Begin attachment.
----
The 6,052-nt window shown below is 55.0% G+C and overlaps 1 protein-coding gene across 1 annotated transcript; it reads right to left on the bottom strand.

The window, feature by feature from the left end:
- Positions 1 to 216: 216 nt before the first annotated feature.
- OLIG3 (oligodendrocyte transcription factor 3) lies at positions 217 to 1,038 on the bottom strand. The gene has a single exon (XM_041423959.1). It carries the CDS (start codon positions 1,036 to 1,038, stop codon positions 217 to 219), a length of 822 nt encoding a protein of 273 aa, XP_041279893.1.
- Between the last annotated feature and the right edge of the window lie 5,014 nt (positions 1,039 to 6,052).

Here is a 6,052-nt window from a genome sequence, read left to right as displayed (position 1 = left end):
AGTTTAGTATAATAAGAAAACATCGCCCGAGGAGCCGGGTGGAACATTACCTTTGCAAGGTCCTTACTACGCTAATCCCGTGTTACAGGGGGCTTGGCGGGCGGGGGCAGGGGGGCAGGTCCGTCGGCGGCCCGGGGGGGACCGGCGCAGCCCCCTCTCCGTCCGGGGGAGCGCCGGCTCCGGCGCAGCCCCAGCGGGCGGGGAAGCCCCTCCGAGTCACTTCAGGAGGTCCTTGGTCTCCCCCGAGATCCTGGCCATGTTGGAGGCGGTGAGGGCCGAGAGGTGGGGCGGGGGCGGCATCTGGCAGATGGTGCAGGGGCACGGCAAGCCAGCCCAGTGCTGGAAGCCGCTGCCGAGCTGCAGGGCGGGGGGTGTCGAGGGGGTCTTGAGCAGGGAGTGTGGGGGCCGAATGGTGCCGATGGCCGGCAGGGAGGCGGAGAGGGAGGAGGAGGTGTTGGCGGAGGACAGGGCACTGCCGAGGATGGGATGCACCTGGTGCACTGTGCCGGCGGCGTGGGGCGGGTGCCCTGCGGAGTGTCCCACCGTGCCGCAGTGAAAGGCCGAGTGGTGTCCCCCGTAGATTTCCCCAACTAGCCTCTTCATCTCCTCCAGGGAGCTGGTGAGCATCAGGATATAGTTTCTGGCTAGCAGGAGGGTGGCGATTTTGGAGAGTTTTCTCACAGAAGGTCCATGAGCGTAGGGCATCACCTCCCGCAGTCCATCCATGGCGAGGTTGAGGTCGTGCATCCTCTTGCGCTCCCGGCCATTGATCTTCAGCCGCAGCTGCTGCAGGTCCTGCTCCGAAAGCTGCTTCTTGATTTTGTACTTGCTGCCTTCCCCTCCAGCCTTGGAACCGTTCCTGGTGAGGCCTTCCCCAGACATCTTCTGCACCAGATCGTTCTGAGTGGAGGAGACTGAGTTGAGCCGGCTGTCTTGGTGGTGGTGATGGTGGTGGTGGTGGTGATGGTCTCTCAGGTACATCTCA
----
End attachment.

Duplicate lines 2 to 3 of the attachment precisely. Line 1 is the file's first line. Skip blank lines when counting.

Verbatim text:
The window, feature by feature from the left end:
- Positions 1 to 216: 216 nt before the first annotated feature.